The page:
What types of businesses does your firm work with most?
One of the best things about working with businesses is that no single business is the same. We get to learn about all kinds of different companies, from orthotics manufacturers to hair salons to dentists and coffee shops. Generally speaking, though, we work with a lot of local small to medium-sized businesses, which we really enjoy because the owners work so hard to build a successful business and we get to see them thrive in our community.
Is it different being an all-women law firm? Meaning, what unique aspects do you bring to the table for clients?
We get this question a lot, and it’s funny because we all agree that we’re surprised by how well it does work. Each of us has similar goals, personally and professionally, and we genuinely enjoy working together. We have been very pleased by the amount of positive feedback we have received from clients and colleagues, which we interpret to mean that this type of firm is something the Tacoma legal community was missing. Clients love our firm because we’re fun to be around, tough when we need to be, and make the legal process easier to navigate. Oh, and we all have great shoes.
What was the toughest thing about starting your business?
For the most part, things went very smoothly as we planned for and opened our firm. The toughest thing was making sure that our vision for the firm became reality and that we took all the steps necessary to get there. We were also curious to see how an all-female law firm would do in Tacoma.
What has been most rewarding about it?
This practice has been both personally and professionally rewarding for all of us. We all appreciate the flexibility that being your own boss provides, and having a positive work environment, which makes coming to work enjoyable! Professionally, we like being able to control and shape our practices, and, because of it, have better, more productive attorney-client relationships.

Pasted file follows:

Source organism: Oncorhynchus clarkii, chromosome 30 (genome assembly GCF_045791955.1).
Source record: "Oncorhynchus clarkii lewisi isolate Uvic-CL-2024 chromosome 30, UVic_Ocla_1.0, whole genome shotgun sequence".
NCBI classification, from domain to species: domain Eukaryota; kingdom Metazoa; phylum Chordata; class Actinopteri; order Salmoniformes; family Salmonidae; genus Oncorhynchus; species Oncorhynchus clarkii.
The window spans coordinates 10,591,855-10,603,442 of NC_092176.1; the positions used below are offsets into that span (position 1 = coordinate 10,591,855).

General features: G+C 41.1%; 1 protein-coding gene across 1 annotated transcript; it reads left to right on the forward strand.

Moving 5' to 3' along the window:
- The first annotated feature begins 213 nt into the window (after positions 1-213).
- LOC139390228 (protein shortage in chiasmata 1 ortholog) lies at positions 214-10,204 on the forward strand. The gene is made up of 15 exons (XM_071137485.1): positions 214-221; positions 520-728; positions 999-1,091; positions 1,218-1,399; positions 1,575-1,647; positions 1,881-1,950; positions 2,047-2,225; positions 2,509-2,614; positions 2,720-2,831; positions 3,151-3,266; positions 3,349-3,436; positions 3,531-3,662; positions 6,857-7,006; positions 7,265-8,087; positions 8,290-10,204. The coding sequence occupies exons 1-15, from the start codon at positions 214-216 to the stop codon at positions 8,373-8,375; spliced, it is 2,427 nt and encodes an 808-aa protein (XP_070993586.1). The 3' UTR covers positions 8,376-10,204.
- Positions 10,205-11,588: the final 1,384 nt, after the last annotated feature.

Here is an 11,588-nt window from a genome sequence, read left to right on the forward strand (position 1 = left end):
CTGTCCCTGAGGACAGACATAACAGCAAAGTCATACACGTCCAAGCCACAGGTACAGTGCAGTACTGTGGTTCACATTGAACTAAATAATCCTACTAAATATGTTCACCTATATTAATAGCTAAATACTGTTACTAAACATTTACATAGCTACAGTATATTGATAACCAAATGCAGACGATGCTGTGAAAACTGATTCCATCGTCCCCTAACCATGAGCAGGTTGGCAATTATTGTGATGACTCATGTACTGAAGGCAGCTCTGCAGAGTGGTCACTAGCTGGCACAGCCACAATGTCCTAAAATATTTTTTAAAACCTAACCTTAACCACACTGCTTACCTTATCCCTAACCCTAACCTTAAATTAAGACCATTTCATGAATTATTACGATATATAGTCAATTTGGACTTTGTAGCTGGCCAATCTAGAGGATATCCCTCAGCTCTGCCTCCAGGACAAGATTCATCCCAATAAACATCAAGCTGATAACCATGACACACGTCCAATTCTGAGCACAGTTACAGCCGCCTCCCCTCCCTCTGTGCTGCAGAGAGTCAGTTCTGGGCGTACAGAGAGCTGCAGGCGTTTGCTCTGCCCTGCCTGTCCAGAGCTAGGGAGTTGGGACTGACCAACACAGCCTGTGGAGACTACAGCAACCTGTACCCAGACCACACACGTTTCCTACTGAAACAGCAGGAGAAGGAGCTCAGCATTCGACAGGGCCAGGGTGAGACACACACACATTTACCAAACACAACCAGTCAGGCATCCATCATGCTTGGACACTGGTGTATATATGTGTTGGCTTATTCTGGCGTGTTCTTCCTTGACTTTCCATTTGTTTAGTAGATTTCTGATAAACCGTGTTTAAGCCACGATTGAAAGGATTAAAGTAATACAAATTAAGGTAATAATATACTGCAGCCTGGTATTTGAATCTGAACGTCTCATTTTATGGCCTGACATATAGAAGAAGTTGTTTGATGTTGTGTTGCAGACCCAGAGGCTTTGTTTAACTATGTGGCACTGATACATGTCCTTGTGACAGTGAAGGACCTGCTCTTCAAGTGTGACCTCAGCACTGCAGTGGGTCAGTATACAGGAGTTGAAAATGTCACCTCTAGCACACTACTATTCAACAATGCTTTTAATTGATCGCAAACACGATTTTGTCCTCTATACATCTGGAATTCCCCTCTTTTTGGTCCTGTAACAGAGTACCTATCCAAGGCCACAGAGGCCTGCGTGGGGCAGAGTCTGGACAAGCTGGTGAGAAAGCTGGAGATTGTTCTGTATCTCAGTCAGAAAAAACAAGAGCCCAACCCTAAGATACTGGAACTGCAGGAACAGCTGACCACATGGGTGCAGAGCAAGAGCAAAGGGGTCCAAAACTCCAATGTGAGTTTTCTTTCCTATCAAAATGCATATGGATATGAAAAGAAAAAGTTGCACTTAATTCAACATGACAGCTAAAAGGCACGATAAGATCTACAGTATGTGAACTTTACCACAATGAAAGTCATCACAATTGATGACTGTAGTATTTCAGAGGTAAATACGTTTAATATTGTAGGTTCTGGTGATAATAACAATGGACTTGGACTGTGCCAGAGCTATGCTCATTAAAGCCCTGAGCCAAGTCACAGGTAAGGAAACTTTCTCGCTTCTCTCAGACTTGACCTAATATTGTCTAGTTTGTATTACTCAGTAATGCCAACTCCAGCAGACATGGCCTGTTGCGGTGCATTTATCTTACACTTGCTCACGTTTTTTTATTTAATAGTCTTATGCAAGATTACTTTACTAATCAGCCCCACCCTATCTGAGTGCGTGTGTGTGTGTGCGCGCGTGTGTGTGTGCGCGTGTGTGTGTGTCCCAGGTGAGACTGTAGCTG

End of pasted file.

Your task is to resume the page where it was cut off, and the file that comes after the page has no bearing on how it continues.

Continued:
What are some of the biggest challenges for female lawyers these days?
Having a work-life balance and being careful to not overextend yourself. Most female lawyers we know, including each other, are very dynamic women with lots of interests and hobbies, in addition to having a strong commitment to family. If we’re not with our families or at work, we’re serving on boards, volunteering, or attending community events. We just want to do it all! But as a result, we are constantly striving to attain the right work-life balance and reminding ourselves to take a breath every once in awhile and appreciate all the good things without always pushing to achieve the next goal.
What advice would you give anyone looking to pursue a law degree?
Don’t do it! (Just kidding). Law school is an incredible commitment, both in terms of time and finances. It’s still a tough job market, so really think about why you’re going. You will be successful if you actually enjoy the study and application of law, as opposed to ‘I’m really good at arguing’ Also, be prepared to live poor during law school, as the fewer loans you have to pay back, the more flexibility you will have in your future practice.
What’s the biggest lesson each of you learned growing up that you find yourself using most frequently in your career?
Brooke: If you work hard and put other people first, and focus on the positives, it will all fall into place.
Jennifer: You get back what you put out there. And never lie to your lawyer.
Annie: Don’t sweat the small stuff.
Brianne: This, too, shall pass.
What’s the saying or quote that each of you live by on the job every day, and why?
Brooke: ‘Stop the glorification of busy’ We are more than our billable hours, and there is more to life than work. It’s great to be busy, but more important to stay balanced.
Jennifer: ‘Everything will be okay in the end. If it’s not okay, it’s not the end’ The majority of my clients are in a high stress, emotional time of their lives; they need to know that this is a temporary challenge, and life will go on, and still be good.
Annie: ‘Never, ever, ever give up’ I have this quote sitting in my office, and I love it because it reminds me of many instances over the last several years when it would have been easier to give up on something, but I didn’t. Having persevered led to some of most rewarding and important experiences in my life.
Brianne: ‘Be polite’ In our line of work, we occasionally deal with unhappy, unhelpful or even plain rude and disrespectful people. (I know, it’s hard to believe that lawyers would get this type of treatment.) Being polite and kind to people can be difficult at times, but I strive every day to do it. Many, many problems can be avoided or extinguished by just reacting politely, kindly and with compassion.